7. In his reply, S for S said that the Administration had made repeated requests to the Chinese authorities for clarification of the legal basis for the detentions and for access for the detainees' families, legal representatives and colleagues. In some cases, representations had been made through the Foreign and Commonwealth Office in London and in others through the British Embassy in Beijing. S for S also told Members that the Administration had pressed hard for clarification of the legal basis for detentions and for assurances that they were consistent with Chinese law. However, S for S admitted that the Administration had not received a satisfactory response.
8. In his answers to supplementary questions, S for S also made the following points -
- the Hong Kong Government had not taken up the problem through the Joint Liaison Group as it was not a matter which was related to the transfer of sovereignty; and
- in all cases involving detentions of Hong Kong residents in China, representations were made in Hong Kong through the Political Adviser's Office to the New China News Agency, and in many cases these were followed up by further representations in Beijing and sometimes also representations in London.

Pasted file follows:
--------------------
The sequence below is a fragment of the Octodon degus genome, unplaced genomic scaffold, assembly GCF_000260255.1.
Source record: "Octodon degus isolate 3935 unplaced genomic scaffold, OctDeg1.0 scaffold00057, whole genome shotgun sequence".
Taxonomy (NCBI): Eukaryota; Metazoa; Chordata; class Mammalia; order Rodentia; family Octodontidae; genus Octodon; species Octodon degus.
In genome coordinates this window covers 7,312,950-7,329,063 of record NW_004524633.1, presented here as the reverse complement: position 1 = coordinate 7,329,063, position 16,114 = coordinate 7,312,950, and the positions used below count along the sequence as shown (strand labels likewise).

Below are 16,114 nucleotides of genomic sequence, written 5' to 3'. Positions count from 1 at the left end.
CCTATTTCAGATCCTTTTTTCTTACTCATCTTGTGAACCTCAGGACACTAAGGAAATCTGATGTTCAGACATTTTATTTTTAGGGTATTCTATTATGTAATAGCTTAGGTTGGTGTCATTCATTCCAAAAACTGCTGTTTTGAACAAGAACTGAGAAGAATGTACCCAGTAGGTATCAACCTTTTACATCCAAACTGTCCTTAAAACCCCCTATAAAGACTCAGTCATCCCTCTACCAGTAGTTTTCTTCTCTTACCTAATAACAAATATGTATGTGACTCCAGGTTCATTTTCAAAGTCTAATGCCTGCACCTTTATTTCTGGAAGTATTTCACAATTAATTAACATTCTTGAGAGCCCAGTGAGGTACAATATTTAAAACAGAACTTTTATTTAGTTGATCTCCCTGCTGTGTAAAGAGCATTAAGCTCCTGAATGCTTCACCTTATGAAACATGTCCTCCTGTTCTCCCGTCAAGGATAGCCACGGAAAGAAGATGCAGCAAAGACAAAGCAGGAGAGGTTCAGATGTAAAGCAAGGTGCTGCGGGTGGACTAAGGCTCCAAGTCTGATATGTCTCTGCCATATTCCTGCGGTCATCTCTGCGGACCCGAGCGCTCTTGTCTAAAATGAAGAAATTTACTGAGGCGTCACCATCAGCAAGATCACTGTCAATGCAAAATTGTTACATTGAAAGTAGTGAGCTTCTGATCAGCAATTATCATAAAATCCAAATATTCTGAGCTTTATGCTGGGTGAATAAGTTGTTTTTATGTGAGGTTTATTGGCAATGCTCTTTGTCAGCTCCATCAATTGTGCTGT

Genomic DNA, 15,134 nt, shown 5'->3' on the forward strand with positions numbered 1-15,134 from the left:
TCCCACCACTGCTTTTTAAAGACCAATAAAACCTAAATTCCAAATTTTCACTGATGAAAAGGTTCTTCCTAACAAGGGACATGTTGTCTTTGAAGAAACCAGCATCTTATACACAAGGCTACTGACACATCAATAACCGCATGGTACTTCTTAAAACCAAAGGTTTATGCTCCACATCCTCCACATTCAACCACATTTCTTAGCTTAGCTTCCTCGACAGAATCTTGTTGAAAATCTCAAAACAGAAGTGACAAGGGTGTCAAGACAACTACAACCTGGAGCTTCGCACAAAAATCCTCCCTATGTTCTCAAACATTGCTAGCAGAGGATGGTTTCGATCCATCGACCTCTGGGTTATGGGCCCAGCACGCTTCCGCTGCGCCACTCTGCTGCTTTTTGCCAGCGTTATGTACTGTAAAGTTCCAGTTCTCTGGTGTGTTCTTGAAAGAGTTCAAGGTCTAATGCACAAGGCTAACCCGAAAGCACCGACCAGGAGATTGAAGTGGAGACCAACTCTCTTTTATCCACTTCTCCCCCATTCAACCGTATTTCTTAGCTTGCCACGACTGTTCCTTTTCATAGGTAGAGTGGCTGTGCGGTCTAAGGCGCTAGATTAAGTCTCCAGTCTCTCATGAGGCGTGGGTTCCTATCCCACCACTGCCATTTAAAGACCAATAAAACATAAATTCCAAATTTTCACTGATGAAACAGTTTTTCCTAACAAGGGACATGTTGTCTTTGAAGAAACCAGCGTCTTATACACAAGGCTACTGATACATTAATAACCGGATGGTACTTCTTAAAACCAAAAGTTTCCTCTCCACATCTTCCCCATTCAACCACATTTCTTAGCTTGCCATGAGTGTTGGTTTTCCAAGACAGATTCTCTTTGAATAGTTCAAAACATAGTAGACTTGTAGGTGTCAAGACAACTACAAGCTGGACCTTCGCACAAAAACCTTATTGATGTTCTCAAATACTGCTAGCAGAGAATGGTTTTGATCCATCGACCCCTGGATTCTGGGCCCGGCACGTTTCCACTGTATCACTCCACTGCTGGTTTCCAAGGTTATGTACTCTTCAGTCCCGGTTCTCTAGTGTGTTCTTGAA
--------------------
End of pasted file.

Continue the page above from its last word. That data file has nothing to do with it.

Council sitting on 10 May 1995
9. The motion of "that this Council urges the Government to take a serious view of the detention of Hong Kong businessmen in the Mainland and to take measures to safeguard the interests and safety of our businessmen" was moved by Dr HUANG Chen-ya for debate at the Council sitting on 10 May 1995.
10. In his speech made during the debate, S for S said that there were difficulties in rendering consular type of assistance to Hong Kong residents in the Mainland. There were also legal boundaries beyond which the Hong Kong Government could not act. However, S for S pointed out that despite the difficulties, the following steps had been taken in the past -
- clarification was sought from the authorities concerned of the circumstances under which such Hong Kong residents had been detained;
- assurance was sought that the detention had been in strict compliance with Chinese law;